As the rainy season peaks with imminent flooding in some states, experts have alerted to further rise in cases of cholera, Lassa fever (LF), Wild Polio Virus (WPV) and malaria.
The Nigeria Centre for Disease Control (NCDC) in its national monthly update for cholera released yesterday said: “This is the period of the year with increased risk of cholera across the country.”
Public Health Physician and Lecturer, College of Medicine, University of Lagos, Dr. Doyin Ogunyemi, told The Conversation: “…As in other developing countries, cholera outbreaks occur mainly during the rainy season in Nigeria although they also sometimes occur in the dry season.
“Flooding can cause septic tanks to contaminate surface water, especially open wells used for drinking and preparation of food. Contaminated floodwater from the rains can also flow to vegetables and fruits which, if not properly washed, can cause an outbreak….”
The NCDC disclosed that as at June 30, 2019, 744 suspected cases and 18 deaths with Case Fatality Ratio (CFR) of 2.42 percent were reported in Adamawa, Bayelsa, Ebonyi, Delta and Kano since the beginning of 2019.
It noted that active transmission of cholera in Kano, Bayelsa, and Adamawa since the first week of 2019, while cases in Bayelsa State have been declining in the last three weeks.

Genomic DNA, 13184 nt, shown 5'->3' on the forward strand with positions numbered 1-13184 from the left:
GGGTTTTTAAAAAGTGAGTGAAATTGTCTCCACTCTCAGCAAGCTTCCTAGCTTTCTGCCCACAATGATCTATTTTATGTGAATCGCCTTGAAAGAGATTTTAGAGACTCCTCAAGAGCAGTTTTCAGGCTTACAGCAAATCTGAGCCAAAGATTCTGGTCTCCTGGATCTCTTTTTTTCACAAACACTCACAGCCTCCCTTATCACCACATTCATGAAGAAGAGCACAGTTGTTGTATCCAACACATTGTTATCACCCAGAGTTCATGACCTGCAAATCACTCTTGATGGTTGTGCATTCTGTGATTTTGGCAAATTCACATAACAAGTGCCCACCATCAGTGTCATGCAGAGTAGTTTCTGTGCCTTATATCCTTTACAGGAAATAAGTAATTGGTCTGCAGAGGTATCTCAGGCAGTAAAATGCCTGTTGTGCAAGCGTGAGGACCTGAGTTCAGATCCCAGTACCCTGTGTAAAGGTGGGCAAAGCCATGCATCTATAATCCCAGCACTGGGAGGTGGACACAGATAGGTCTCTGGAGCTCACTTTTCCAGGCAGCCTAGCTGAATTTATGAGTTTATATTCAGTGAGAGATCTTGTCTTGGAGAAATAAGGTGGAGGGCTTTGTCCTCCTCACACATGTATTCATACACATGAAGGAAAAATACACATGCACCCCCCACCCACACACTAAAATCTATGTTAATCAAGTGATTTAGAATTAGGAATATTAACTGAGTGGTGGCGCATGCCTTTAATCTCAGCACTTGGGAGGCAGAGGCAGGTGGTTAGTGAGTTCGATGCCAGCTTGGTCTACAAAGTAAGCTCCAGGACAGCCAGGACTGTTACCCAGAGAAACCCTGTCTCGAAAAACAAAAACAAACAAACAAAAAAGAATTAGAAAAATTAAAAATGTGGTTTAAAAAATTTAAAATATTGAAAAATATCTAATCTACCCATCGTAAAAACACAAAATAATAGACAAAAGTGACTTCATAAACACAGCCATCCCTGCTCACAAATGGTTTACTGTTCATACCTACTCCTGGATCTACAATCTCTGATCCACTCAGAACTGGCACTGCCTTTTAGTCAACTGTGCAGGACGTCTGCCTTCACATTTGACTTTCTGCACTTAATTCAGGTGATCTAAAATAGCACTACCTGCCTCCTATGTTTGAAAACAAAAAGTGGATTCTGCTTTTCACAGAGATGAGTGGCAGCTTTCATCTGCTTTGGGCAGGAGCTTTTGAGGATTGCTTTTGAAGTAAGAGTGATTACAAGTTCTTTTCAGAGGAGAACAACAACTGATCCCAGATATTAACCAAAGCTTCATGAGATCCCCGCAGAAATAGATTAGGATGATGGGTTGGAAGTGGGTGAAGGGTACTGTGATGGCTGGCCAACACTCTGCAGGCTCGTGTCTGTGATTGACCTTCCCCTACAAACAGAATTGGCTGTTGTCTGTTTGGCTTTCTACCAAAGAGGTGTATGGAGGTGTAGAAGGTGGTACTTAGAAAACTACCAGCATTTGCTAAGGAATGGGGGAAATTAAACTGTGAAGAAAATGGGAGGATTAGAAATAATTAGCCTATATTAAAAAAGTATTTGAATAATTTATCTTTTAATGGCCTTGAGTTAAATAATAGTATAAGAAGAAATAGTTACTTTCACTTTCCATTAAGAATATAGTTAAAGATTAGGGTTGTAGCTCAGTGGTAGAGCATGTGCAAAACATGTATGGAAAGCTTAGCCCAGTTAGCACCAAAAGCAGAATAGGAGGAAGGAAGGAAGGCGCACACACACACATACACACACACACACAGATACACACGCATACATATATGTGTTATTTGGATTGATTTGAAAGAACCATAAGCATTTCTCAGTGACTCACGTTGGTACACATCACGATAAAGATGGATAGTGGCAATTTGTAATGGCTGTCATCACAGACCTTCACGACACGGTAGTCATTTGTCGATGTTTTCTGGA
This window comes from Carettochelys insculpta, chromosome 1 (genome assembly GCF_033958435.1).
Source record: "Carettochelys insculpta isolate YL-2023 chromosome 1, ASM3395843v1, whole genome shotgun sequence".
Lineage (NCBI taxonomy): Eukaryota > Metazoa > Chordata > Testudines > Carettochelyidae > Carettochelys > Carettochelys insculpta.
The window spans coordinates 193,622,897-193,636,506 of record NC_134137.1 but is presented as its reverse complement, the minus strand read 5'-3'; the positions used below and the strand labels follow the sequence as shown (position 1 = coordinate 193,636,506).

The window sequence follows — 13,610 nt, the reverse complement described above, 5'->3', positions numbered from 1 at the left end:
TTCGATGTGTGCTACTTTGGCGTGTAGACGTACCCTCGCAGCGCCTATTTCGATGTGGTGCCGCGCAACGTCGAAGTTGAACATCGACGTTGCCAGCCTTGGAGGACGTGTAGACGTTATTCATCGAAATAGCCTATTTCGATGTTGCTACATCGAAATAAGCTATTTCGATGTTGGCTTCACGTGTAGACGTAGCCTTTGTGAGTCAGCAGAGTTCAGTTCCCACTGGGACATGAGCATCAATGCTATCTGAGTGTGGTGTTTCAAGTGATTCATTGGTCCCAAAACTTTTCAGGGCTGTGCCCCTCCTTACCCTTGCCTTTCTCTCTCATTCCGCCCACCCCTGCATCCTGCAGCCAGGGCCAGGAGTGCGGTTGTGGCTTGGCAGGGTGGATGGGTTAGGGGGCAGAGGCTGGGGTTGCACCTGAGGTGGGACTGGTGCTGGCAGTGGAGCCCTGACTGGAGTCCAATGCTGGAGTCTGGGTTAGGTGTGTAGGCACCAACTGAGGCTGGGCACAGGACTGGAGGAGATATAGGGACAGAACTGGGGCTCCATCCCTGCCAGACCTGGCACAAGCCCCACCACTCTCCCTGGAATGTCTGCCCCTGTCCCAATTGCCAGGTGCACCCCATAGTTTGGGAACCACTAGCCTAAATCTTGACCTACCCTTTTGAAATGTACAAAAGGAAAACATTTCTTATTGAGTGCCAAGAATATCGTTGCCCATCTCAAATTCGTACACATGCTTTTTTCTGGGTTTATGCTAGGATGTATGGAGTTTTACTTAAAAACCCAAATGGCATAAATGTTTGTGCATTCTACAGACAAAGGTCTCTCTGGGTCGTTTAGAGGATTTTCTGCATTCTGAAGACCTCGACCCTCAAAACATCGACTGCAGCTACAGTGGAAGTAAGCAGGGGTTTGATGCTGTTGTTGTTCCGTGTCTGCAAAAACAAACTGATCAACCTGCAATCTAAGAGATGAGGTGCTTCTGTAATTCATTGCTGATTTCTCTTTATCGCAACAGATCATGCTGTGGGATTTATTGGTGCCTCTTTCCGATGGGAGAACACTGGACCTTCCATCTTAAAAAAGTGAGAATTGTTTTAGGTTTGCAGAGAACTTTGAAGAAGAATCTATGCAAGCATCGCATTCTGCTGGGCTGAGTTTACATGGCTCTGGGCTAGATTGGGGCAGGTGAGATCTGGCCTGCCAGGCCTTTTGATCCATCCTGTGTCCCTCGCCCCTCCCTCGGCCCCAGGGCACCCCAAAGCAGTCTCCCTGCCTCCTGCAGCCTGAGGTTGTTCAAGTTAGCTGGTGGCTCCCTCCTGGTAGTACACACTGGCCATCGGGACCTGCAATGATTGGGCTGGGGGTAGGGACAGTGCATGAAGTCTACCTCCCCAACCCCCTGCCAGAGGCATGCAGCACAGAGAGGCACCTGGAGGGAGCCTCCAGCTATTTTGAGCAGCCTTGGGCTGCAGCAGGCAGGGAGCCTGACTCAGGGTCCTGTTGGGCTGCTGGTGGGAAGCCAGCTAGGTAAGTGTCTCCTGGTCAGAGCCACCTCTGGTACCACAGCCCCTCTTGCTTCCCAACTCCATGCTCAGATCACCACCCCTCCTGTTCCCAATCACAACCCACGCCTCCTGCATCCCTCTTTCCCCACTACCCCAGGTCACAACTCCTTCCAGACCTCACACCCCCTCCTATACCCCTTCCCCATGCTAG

While adding that the Adamawa State Ministry of Health (SMOH) declared an outbreak of cholera on June 18, 2019, in three councils, it stated that 145 suspected cases and one death have been reported.
The NCDC said the state’s team was leading response activities and a National Rapid Response Team (RRT) deployed to support Adamawa State, while its national multi-agency Cholera Technical Working Group (TWG) was coordinating preparedness and response in all states.
“In June, 119 new suspected cases were reported from Adamawa and Bayelsa states with no new death… During the month, 51 samples were collected, 23 tested; 11 Rapid Diagnostic Test (RDT) positive and 12 confirmed through stool culture. Of the confirmed cases, 39.7 percent are aged one-four years. Among all suspected cases, 55.6 percent are female and 44.3 percent male,” it said.
Also, latest figures on Lassa fever released yesterday showed that between July 1 and 7, 2019) 12 new confirmed cases were reported from Edo (five), Ondo (six) and Kebbi (one), three new deaths from Edo (two) and Ondo (one). Similarly, 2,959 suspected cases were reported from 22 states, of which 615 were confirmed positive, 17 probable and 2,327 negatives.
The centre noted that since the 2019 outbreak, there have been 139 deaths in confirmed cases with CFR in confirmed cases, 22.6 per cent rise.
It noted that 22 states of Edo, Ondo, Bauchi, Nasarawa, Ebonyi, Plateau, Taraba, Federal Capital Territory (FCT), Abuja, Adamawa, Gombe, Kaduna, Kwara, Benue, Rivers, Kogi, Enugu, Imo, Delta, Oyo, Kebbi, Cross River and Zamfara, have recorded at least one confirmed case in 83 councils.
Also, the World Health Organisation (WHO) and the Global Polio Eradication Initiative (GPEI) have warned that surging cases of polio have dashed hope that the disease might be eradicated in 2019.